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Title: Hybrid Multi-Material Endoskeleton Overmolded Structure for Automotive Powertrain

Abstract

Oak Ridge National Laboratory’s (ORNL) Manufacturing Demonstration Facility (MDF) worked with American Axle and Manufacturing (AAM) to demonstrate additive manufacturing’s (AM) applicability to multi-material endoskeleton driveline mechanisms. The goal of this phase one technical collaboration project was to significantly reduce mass, improve efficiency, and improve power torque density of the driveline mechanism through applied research analysis of a multi-material solution. The focus of the effort explored the impact of multi-material endoskeleton components on reducing the weight of a typical drivetrain component using a blend of metal additive manufacturing with overmolding. For this study, a conventional rear driveline power transfer unit housing was selected. The component was geometrically optimized for additive manufacturing and to ensure proper lubrication of the gears. Therefore, traditional weight reduction techniques were invalid because AM enables weight reduction far beyond what is capable with traditional manufacturing. The hypothesis was that an inner aluminum structure could be optimized with respect to strength and weight reduction. An outer composite surface was overmolded to the aluminum AM part to satisfy the part’s geometric constraints and to provide embodiment for oil encapsulation. The original component weighed 11.3 lb whereas the topologically optimized structure was 6.96 lbs, which is a 4.34 lbmore » difference. When the missing aluminum material was replaced with a composite material, the part weighed approximately 8.66 lbs resulting in a 2.64 lb or 23% weight reduction from the traditionally manufactured part. These first phase efforts are deemed a success. A proposed second phase will explore the material and design requirements necessary to ensure a viable mechanical interface between the AM component and overmolding.« less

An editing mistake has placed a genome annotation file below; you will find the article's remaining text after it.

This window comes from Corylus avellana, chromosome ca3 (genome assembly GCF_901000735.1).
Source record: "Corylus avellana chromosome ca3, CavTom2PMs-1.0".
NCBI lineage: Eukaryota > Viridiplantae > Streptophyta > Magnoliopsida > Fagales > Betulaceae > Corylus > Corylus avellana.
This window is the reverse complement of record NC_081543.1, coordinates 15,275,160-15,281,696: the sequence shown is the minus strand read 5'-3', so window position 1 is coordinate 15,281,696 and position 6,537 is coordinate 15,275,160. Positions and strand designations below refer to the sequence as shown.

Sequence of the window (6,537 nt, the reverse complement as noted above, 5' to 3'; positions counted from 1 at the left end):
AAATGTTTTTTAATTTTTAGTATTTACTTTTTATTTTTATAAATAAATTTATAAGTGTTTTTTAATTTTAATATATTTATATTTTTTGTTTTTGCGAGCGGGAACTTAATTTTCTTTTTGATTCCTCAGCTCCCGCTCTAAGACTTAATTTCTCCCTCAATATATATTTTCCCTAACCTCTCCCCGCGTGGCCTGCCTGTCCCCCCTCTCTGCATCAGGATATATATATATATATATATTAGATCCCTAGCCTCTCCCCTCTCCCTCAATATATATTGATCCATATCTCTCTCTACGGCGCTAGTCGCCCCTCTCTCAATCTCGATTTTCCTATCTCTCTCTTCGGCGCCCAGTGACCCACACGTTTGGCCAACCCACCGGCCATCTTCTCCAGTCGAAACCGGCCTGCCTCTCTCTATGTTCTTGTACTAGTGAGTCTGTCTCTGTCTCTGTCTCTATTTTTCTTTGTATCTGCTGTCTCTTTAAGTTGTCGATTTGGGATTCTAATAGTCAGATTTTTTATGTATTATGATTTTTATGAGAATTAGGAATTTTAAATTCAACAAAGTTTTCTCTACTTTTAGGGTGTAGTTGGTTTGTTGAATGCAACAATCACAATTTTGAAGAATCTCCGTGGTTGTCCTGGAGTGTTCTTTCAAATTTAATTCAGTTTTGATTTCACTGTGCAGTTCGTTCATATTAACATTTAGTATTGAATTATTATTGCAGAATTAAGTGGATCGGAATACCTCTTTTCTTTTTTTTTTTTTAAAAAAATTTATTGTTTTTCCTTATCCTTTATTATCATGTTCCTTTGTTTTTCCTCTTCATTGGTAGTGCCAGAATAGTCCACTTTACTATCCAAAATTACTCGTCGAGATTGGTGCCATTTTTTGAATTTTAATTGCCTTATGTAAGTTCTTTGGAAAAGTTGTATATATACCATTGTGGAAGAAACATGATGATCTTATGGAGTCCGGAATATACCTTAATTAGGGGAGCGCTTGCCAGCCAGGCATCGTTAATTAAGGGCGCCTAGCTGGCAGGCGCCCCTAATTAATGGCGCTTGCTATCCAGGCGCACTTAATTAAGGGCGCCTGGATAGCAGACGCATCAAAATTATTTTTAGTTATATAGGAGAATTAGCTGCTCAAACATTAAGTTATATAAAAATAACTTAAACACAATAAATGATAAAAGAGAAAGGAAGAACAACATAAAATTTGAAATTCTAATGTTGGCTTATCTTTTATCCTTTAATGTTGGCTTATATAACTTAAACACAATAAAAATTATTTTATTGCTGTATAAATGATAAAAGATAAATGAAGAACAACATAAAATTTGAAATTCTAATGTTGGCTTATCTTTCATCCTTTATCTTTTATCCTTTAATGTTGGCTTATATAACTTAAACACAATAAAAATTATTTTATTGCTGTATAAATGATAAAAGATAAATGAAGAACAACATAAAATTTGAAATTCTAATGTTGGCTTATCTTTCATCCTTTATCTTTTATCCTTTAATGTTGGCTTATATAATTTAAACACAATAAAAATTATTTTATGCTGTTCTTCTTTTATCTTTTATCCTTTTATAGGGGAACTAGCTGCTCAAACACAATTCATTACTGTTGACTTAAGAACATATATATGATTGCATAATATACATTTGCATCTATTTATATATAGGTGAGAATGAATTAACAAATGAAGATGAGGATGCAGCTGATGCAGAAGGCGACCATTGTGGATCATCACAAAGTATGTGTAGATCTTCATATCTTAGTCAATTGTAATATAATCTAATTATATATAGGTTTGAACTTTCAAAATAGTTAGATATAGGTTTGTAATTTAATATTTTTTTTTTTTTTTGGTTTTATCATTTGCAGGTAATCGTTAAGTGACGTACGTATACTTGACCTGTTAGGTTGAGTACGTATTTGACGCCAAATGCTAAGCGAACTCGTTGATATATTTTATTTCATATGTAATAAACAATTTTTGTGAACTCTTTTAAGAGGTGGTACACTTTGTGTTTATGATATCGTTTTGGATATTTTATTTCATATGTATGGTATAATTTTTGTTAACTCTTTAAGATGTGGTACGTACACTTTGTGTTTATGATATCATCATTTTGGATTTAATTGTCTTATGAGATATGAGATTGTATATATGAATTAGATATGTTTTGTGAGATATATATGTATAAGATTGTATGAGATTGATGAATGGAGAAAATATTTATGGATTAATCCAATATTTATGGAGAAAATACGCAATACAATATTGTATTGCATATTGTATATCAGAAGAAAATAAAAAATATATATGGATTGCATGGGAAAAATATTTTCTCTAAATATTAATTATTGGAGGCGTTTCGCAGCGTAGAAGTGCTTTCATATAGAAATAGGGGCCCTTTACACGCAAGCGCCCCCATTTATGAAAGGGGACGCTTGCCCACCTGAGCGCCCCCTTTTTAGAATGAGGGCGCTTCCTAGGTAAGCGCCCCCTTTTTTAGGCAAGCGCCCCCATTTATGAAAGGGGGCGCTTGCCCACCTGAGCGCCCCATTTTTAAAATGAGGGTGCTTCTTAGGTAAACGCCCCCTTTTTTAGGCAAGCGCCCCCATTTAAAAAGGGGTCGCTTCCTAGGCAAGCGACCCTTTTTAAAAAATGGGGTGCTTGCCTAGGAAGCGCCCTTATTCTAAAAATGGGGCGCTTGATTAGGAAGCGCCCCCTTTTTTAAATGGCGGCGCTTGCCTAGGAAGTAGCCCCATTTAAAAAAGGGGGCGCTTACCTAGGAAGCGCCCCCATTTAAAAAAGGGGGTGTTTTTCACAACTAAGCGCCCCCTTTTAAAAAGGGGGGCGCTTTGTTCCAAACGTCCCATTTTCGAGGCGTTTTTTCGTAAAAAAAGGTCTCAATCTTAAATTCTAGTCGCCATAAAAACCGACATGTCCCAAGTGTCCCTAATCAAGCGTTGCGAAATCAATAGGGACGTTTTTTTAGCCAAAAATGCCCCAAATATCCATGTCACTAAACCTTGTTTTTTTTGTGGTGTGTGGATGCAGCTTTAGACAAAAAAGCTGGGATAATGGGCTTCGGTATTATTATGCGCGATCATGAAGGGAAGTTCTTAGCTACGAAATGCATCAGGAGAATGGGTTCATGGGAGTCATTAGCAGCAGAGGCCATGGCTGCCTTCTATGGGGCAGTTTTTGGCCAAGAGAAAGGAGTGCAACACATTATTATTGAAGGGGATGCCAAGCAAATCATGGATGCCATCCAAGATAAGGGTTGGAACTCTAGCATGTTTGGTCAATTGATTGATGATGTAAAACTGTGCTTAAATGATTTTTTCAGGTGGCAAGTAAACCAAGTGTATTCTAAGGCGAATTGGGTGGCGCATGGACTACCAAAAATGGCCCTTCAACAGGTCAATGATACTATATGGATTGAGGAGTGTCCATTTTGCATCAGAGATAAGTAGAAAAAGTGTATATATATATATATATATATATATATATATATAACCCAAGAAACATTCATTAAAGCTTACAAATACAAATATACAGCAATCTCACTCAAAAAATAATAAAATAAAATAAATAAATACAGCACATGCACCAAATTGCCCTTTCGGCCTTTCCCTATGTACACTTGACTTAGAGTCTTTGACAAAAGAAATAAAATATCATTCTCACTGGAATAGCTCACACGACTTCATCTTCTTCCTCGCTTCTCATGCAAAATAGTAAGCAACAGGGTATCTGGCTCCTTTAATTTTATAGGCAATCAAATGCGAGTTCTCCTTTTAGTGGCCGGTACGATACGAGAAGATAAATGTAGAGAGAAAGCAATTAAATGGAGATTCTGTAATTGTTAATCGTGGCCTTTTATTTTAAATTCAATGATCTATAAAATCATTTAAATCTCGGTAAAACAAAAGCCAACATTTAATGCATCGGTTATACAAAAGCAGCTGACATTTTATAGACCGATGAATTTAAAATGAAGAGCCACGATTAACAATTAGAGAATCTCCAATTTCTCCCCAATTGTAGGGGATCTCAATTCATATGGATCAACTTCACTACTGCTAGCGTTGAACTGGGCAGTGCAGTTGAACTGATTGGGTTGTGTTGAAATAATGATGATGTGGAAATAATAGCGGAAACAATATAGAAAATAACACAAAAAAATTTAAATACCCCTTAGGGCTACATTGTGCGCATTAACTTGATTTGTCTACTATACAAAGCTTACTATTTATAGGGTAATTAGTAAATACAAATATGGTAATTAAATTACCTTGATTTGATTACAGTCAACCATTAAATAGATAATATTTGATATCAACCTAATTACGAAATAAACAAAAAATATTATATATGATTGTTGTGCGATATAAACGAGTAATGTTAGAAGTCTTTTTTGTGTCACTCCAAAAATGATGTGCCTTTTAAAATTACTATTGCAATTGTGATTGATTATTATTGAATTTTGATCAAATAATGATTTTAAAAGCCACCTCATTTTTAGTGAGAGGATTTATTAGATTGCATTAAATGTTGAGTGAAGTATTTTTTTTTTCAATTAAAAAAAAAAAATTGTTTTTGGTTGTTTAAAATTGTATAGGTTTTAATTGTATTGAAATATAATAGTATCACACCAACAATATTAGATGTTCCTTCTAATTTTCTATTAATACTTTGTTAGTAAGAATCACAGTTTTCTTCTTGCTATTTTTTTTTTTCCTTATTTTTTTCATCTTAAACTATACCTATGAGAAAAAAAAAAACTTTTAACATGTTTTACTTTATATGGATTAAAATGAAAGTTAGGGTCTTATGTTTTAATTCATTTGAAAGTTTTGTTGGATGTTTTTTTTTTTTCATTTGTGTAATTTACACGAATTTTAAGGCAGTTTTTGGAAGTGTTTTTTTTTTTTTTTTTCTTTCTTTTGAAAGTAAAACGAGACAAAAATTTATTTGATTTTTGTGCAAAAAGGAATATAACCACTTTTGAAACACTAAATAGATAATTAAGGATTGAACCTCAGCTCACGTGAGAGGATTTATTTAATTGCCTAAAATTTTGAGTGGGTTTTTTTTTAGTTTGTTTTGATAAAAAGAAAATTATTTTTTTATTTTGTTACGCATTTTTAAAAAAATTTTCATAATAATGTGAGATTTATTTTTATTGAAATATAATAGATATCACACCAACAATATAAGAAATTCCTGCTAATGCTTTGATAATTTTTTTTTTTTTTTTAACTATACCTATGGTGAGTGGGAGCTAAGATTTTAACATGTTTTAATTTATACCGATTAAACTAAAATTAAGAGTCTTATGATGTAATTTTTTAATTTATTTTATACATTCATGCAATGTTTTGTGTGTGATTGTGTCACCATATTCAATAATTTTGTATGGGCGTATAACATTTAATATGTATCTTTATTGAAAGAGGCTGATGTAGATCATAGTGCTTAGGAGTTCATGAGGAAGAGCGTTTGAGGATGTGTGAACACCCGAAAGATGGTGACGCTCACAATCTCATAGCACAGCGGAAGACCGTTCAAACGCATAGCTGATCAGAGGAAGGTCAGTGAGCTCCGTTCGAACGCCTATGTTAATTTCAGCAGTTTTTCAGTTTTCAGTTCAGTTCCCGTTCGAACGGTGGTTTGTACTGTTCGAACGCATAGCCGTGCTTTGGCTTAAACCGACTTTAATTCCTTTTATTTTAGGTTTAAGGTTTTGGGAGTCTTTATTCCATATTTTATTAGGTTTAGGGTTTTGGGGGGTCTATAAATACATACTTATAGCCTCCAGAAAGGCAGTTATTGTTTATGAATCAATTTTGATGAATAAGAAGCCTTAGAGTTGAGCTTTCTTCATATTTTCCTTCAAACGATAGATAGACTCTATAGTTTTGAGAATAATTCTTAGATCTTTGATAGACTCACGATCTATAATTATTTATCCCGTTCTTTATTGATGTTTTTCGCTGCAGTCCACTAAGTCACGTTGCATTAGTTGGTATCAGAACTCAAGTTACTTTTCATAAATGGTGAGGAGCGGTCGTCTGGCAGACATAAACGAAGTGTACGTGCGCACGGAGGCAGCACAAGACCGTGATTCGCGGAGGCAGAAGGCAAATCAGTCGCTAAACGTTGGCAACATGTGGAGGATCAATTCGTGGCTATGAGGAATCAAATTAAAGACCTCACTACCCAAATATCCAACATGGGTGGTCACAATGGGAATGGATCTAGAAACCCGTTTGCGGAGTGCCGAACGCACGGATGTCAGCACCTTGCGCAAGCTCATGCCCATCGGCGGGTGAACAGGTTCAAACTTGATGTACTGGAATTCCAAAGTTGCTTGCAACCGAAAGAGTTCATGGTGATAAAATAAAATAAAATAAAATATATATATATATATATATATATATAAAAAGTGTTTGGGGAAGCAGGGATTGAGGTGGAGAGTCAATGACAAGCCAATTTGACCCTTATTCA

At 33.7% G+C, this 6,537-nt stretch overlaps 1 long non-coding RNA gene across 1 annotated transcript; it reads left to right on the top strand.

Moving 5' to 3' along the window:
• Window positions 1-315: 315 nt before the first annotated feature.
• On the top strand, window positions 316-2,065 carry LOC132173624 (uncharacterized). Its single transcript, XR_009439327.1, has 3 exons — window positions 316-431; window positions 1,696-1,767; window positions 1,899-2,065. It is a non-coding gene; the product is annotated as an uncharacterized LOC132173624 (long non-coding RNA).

Authors:
 [1];  [1];  [1];  [1]
  1. Oak Ridge National Lab. (ORNL), Oak Ridge, TN (United States)
Publication Date:
Research Org.:
Oak Ridge National Lab. (ORNL), Oak Ridge, TN (United States)
Sponsoring Org.:
USDOE Office of Energy Efficiency and Renewable Energy (EERE)
OSTI Identifier:
1459289
Report Number(s):
ORNL/TM-2018/828
CRADA/NFE-16-06318
DOE Contract Number:  
AC05-00OR22725
Resource Type:
Technical Report
Country of Publication:
United States
Language:
English

Citation Formats

Peter, William H., Love, Lonnie J., Chesser, Phillip C., and Gaul, Katherine T.. Hybrid Multi-Material Endoskeleton Overmolded Structure for Automotive Powertrain. United States: N. p., 2018. Web. doi:10.2172/1459289.
Peter, William H., Love, Lonnie J., Chesser, Phillip C., & Gaul, Katherine T.. Hybrid Multi-Material Endoskeleton Overmolded Structure for Automotive Powertrain. United States. doi:10.2172/1459289.
Peter, William H., Love, Lonnie J., Chesser, Phillip C., and Gaul, Katherine T.. Sun . "Hybrid Multi-Material Endoskeleton Overmolded Structure for Automotive Powertrain". United States. doi:10.2172/1459289. https://www.osti.gov/servlets/purl/1459289.
@article{osti_1459289,
title = {Hybrid Multi-Material Endoskeleton Overmolded Structure for Automotive Powertrain},
author = {Peter, William H. and Love, Lonnie J. and Chesser, Phillip C. and Gaul, Katherine T.},
abstractNote = {Oak Ridge National Laboratory’s (ORNL) Manufacturing Demonstration Facility (MDF) worked with American Axle and Manufacturing (AAM) to demonstrate additive manufacturing’s (AM) applicability to multi-material endoskeleton driveline mechanisms. The goal of this phase one technical collaboration project was to significantly reduce mass, improve efficiency, and improve power torque density of the driveline mechanism through applied research analysis of a multi-material solution. The focus of the effort explored the impact of multi-material endoskeleton components on reducing the weight of a typical drivetrain component using a blend of metal additive manufacturing with overmolding. For this study, a conventional rear driveline power transfer unit housing was selected. The component was geometrically optimized for additive manufacturing and to ensure proper lubrication of the gears. Therefore, traditional weight reduction techniques were invalid because AM enables weight reduction far beyond what is capable with traditional manufacturing. The hypothesis was that an inner aluminum structure could be optimized with respect to strength and weight reduction. An outer composite surface was overmolded to the aluminum AM part to satisfy the part’s geometric constraints and to provide embodiment for oil encapsulation. The original component weighed 11.3 lb whereas the topologically optimized structure was 6.96 lbs, which is a 4.34 lb difference. When the missing aluminum material was replaced with a composite material, the part weighed approximately 8.66 lbs resulting in a 2.64 lb or 23% weight reduction from the traditionally manufactured part. These first phase efforts are deemed a success. A proposed second phase will explore the material and design requirements necessary to ensure a viable mechanical interface between the AM component and overmolding.},
doi = {10.2172/1459289},
journal = {},
number = ,
volume = ,
place = {United States},
year = {Sun Jul 01 00:00:00 EDT 2018},
month = {Sun Jul 01 00:00:00 EDT 2018}
}

Technical Report:

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